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– Twenty-First Century Crusades?
The Vatican expressing special interest in the
Temple Mount and other holy sites in Jerusalem.
to yield sites to Vatican'
By ABE SELIG AND JERUSALEM POST STAFF
President Shimon Peres is willing to hand over Israeli sovereignty of
key Christian holy sites to the Vatican, a proposition that is
reportedly opposed by Interior Minister Eli Yishai and that has ruffled
feathers among other senior government officials, Army Radio reported on
Beit Hanassi could not be reached for comment on Monday, as it does not
issue statements to the press while the president is abroad.
According to the radio report, the president is exerting pressure on the
government to give up sovereignty over six sites, including the Church
of the Annunciation in Nazareth, the Coenaculum on Mount Zion,
Gethsemane on the Mount of Olives in Jerusalem, and the Church of the
Multiplication on the Kinneret.
The report quoted Beit Hanassi as saying that talks had been going on
long enough, and that the time had come to compromise with the Vatican
and come to an agreement.
On Sunday, according to the report, Beit Hanassi requested that the
Interior Ministry sign documents ceding sovereignty. However, Yishai
"Every concession like this limits the Israeli government's ability to
function as a sovereign government in the area," the interior minister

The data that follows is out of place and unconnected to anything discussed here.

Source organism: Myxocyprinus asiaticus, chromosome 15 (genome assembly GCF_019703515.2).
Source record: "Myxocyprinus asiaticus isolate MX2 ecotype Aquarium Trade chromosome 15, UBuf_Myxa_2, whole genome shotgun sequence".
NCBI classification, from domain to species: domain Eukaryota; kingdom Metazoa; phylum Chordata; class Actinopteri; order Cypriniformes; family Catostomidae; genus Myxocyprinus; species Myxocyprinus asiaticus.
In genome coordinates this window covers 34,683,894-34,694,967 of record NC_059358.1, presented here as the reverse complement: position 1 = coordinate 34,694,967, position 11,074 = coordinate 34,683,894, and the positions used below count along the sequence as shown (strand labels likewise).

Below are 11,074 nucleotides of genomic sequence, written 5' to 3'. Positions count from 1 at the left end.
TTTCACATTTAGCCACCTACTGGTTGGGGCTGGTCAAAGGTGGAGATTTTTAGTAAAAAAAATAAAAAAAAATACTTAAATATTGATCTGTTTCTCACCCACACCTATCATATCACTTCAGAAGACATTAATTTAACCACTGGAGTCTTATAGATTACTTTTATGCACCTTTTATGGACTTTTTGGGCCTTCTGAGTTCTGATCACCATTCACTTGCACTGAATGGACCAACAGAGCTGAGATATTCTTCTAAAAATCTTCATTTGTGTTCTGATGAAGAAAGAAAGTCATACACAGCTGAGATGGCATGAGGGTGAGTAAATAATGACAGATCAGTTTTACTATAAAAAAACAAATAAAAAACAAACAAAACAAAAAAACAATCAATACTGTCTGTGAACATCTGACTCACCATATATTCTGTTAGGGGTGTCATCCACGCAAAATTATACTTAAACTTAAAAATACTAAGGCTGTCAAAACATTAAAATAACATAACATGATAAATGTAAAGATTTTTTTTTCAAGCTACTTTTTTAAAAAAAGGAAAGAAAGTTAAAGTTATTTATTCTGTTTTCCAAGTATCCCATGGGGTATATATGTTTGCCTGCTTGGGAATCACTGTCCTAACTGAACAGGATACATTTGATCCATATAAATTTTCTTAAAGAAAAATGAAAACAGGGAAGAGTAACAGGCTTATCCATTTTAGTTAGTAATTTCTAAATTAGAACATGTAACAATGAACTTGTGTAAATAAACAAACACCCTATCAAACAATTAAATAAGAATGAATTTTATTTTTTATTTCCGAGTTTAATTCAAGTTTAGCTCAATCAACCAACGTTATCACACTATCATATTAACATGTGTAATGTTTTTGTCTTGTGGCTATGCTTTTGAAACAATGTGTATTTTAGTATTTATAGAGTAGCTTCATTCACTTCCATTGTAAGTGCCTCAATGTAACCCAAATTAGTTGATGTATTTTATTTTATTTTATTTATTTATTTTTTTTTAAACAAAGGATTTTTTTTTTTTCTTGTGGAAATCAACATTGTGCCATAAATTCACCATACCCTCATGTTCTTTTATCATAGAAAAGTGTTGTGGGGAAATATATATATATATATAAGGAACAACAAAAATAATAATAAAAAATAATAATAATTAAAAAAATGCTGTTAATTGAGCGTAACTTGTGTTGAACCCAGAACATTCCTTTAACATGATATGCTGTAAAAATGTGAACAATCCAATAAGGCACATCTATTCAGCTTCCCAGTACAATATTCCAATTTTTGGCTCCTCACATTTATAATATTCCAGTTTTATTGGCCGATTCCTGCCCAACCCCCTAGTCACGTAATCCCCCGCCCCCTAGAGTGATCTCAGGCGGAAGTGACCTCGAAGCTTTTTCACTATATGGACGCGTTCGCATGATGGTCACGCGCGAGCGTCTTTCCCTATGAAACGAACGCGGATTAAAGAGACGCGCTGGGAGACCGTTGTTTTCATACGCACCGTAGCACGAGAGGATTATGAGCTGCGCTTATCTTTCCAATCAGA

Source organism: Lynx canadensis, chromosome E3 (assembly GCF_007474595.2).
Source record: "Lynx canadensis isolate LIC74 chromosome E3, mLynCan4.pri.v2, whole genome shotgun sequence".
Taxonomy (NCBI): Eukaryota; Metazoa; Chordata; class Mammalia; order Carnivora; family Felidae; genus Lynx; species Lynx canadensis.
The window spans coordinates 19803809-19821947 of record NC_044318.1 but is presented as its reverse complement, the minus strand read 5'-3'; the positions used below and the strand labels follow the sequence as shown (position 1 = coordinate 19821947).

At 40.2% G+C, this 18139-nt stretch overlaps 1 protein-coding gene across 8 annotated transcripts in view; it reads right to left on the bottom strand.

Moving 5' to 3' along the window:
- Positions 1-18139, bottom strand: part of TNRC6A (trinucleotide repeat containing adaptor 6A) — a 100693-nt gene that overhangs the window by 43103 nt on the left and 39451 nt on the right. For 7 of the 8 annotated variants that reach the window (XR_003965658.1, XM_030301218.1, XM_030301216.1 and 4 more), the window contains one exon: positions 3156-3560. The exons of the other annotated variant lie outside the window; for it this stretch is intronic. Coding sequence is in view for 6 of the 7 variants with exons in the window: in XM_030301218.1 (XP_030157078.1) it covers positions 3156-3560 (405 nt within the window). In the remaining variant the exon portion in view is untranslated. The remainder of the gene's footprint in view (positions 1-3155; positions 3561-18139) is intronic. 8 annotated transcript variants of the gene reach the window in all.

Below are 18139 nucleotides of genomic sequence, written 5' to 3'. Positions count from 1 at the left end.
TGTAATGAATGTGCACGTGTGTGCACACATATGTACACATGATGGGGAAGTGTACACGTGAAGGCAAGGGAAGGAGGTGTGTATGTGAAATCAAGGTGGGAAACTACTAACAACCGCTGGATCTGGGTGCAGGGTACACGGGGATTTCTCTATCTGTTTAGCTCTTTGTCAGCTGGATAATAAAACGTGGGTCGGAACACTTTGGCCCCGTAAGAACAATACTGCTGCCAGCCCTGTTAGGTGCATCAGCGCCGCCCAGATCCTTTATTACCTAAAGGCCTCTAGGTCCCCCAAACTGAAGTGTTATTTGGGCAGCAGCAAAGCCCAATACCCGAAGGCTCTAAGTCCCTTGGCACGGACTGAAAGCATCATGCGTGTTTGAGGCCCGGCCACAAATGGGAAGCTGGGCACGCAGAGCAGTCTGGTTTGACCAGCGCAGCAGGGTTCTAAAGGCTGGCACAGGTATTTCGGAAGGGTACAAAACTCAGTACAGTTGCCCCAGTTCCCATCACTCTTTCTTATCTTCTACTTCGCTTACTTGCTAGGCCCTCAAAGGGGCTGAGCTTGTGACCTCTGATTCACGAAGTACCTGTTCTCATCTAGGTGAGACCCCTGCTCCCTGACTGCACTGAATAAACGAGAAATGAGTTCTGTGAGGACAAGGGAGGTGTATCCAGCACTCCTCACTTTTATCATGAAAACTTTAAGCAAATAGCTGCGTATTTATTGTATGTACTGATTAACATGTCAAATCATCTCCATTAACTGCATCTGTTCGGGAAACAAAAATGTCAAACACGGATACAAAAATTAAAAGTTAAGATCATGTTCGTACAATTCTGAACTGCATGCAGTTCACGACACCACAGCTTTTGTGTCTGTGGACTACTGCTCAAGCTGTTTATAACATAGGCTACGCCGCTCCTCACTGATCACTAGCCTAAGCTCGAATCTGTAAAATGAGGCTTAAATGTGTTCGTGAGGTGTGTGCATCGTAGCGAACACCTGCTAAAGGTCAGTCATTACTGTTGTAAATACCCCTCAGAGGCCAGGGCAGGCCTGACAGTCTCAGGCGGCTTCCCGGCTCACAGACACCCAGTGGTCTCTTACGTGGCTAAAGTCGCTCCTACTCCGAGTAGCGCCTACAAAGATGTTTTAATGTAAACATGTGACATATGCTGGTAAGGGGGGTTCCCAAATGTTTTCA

was quoted as saying.
Referring to Pope Benedict XVI's upcoming visit to the region on May
11-15, Yishai said, "I'm certain that the aim of the pope's visit is not
to cause damage and not to gain sovereignty."
Relinquishing sovereignty over the sites would mean they would legally
belong to Vatican City, and that any Israeli request to pave roads or
lay water, sewage or electrical infrastructure would have to be approved
by the Vatican.
But Rabbi David Rosen, chairman of the International Jewish Committee
for Inter-religious Consultations (IJCIC), who spoke about the pope's
upcoming visit during a press conference at The Israel Project's office
in Jerusalem on Monday, said this was not the first time the topic had
been broached, and that he believed one of the main sticking points was
over the Coenaculum.
"This is a site that has been identified as a Muslim holy site as well,"
Rosen said. "And while the Vatican wants it to be recognized as a
Christian holy site, it could be viewed as an Israeli move to take the
site away from the Muslims and give it to the Christians. Furthermore,
once you change the status quo [regarding holy sites], it can come back
to haunt you."
As such, Rosen explained that while the issue might come up again while
the pope was here, the proposal, and especially the idea of ceding
control over the Coenaculum, would likely not be approved.
"Every time [this issue] comes up, it gets rejected," he said. "But the
pope recognizes Israel's sovereignty over holy sites, and the Vatican
has no theological problem with Jewish sovereignty over Jerusalem."
Still, others in the government said they weren't opposed to the idea
out of hand, and questioned the possible benefits the transfer of
sovereignty could bring to the economy.
"If we were sure that this present to the Christian world would bring
millions of Christian pilgrims here, then we would have a good reason to
think about it," Tourism Minister Stas Meseznikov was quoted as saying
in the report. "But since we're not sure that it will happen, why should
we give out gifts?"
Former Meretz chairman Yossi Beilin, however, was quoted as saying that
Israel had not behaved satisfactorily in recent dealings with the
"We need to compromise with them," he said.